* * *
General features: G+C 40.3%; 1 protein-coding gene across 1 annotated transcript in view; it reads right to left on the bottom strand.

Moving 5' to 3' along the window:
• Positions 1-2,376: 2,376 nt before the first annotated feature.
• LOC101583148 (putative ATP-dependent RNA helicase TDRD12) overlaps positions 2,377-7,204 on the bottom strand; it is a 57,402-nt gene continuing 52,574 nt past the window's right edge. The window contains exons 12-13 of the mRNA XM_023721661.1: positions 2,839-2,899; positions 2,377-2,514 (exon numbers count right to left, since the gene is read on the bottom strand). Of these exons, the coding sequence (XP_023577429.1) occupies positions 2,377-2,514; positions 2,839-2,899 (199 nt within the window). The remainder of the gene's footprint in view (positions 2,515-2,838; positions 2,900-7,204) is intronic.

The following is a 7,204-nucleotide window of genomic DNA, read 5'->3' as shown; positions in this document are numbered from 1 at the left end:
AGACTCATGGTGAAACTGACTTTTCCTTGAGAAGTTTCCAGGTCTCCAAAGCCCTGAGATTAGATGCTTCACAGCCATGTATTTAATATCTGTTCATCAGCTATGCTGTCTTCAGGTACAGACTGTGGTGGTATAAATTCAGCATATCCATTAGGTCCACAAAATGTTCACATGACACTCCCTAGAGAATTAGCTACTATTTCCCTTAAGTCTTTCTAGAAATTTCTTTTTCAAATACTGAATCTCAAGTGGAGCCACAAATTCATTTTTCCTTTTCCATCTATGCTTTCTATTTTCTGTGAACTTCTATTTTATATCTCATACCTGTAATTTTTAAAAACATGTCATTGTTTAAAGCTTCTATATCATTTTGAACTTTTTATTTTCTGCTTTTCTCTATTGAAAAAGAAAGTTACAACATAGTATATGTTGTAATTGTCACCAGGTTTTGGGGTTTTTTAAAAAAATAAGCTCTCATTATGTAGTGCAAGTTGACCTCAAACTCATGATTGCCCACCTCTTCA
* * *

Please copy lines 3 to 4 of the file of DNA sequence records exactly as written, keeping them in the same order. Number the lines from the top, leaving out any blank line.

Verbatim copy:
• Positions 1-2,376: 2,376 nt before the first annotated feature.
• LOC101583148 (putative ATP-dependent RNA helicase TDRD12) overlaps positions 2,377-7,204 on the bottom strand; it is a 57,402-nt gene continuing 52,574 nt past the window's right edge. The window contains exons 12-13 of the mRNA XM_023721661.1: positions 2,839-2,899; positions 2,377-2,514 (exon numbers count right to left, since the gene is read on the bottom strand). Of these exons, the coding sequence (XP_023577429.1) occupies positions 2,377-2,514; positions 2,839-2,899 (199 nt within the window). The remainder of the gene's footprint in view (positions 2,515-2,838; positions 2,900-7,204) is intronic.